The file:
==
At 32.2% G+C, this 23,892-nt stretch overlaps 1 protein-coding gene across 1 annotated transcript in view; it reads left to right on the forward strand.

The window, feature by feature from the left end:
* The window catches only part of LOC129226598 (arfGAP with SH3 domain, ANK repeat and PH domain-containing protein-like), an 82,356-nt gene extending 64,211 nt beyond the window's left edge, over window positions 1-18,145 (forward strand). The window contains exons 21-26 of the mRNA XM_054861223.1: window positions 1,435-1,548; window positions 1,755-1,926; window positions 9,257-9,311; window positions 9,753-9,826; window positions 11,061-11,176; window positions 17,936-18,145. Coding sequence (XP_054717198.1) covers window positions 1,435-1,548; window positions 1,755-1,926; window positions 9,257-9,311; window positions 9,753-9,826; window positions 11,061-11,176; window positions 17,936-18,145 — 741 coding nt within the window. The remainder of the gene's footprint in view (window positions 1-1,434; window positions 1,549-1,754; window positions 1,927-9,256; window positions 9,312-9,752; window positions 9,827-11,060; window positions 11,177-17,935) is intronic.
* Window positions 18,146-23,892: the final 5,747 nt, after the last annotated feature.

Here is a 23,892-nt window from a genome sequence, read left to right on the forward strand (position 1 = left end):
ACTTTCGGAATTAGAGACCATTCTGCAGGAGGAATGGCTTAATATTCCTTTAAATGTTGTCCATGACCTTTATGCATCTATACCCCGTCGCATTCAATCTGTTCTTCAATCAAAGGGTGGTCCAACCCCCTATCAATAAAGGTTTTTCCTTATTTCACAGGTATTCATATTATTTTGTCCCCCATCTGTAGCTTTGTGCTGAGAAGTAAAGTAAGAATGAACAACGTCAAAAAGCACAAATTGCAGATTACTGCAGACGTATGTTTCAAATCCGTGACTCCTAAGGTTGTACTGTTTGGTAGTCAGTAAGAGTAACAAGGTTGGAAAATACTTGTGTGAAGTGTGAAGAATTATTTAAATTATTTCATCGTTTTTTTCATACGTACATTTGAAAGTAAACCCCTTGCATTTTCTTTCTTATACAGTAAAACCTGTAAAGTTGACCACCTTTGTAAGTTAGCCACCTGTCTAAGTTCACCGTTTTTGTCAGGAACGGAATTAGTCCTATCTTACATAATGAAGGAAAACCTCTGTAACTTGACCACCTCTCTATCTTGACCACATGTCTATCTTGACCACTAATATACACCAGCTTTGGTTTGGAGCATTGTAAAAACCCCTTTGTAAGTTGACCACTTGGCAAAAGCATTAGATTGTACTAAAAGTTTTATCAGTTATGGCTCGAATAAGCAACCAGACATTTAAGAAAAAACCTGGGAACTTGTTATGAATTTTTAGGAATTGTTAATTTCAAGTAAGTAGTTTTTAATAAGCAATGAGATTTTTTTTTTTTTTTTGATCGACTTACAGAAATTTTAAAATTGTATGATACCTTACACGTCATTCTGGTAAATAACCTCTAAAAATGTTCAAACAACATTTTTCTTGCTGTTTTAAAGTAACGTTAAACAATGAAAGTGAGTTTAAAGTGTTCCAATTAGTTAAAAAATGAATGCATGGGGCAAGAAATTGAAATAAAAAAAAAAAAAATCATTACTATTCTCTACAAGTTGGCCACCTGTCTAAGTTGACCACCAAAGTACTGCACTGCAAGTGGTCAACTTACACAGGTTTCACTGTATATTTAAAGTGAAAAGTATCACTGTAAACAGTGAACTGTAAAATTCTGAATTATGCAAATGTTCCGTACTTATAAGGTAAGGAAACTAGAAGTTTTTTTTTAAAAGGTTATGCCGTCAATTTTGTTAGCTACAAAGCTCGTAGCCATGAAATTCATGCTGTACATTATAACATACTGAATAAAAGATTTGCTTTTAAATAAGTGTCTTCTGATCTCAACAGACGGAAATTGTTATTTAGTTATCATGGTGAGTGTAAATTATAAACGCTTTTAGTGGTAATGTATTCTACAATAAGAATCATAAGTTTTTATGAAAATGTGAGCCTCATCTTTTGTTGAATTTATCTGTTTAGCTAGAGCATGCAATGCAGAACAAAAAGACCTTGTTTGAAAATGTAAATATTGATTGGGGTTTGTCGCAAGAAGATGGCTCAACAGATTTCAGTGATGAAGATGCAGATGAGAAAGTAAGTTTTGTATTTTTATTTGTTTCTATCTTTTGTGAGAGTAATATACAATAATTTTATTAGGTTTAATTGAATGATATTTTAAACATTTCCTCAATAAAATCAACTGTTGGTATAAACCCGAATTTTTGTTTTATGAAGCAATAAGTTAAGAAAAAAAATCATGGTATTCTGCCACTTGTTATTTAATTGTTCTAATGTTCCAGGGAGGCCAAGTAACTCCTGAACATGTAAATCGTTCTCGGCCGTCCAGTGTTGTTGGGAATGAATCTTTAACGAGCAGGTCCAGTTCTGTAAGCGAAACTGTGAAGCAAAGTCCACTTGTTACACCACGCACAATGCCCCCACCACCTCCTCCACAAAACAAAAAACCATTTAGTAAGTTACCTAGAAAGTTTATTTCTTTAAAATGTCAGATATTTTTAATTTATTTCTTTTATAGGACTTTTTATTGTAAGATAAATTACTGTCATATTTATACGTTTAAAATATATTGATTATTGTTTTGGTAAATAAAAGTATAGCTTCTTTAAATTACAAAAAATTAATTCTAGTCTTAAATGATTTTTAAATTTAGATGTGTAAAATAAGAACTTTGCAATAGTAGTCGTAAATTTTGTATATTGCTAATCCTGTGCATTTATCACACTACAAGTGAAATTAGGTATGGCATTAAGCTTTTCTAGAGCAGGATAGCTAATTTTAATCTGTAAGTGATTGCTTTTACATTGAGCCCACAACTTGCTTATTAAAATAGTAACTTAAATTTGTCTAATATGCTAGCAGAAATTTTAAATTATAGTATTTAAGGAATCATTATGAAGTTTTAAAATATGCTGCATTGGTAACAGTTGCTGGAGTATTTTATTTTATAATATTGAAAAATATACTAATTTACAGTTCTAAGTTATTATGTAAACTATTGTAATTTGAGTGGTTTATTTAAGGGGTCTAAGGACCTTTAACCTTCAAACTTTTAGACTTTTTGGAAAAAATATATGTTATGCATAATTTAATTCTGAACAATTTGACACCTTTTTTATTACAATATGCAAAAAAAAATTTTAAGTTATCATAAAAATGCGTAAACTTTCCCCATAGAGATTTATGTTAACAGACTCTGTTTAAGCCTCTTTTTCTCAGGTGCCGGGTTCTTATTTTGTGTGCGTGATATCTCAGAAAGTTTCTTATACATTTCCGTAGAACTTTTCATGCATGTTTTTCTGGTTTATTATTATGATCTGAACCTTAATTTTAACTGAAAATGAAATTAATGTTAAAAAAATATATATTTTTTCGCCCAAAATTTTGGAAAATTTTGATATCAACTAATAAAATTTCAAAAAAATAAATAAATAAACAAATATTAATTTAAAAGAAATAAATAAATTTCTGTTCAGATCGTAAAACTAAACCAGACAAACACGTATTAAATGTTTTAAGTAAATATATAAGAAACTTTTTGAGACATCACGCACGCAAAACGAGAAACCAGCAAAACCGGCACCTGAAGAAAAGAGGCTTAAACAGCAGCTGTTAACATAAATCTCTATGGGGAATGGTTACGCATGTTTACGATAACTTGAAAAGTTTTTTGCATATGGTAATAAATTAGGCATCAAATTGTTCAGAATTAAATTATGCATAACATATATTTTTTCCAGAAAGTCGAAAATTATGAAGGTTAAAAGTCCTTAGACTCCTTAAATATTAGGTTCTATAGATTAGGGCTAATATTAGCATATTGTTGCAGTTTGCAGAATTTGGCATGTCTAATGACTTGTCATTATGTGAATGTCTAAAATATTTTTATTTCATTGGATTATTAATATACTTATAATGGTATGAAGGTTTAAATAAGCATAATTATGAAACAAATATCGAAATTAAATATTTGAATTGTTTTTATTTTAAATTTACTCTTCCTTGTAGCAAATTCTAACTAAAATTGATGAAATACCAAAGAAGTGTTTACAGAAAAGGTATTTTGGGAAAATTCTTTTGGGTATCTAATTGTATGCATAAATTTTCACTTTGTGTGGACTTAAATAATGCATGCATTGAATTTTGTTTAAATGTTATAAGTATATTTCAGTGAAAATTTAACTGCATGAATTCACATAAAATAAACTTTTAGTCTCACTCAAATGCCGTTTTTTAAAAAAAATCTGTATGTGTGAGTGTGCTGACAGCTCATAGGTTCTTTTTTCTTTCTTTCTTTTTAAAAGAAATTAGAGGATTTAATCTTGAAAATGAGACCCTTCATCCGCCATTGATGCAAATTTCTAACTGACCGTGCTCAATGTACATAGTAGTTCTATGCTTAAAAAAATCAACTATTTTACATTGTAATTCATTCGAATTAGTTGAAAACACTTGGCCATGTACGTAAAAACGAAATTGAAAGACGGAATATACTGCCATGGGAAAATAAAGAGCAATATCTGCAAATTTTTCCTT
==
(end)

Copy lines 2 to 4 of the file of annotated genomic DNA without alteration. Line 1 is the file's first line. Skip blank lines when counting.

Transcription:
The window, feature by feature from the left end:
* The window catches only part of LOC129226598 (arfGAP with SH3 domain, ANK repeat and PH domain-containing protein-like), an 82,356-nt gene extending 64,211 nt beyond the window's left edge, over window positions 1-18,145 (forward strand). The window contains exons 21-26 of the mRNA XM_054861223.1: window positions 1,435-1,548; window positions 1,755-1,926; window positions 9,257-9,311; window positions 9,753-9,826; window positions 11,061-11,176; window positions 17,936-18,145. Coding sequence (XP_054717198.1) covers window positions 1,435-1,548; window positions 1,755-1,926; window positions 9,257-9,311; window positions 9,753-9,826; window positions 11,061-11,176; window positions 17,936-18,145 — 741 coding nt within the window. The remainder of the gene's footprint in view (window positions 1-1,434; window positions 1,549-1,754; window positions 1,927-9,256; window positions 9,312-9,752; window positions 9,827-11,060; window positions 11,177-17,935) is intronic.
* Window positions 18,146-23,892: the final 5,747 nt, after the last annotated feature.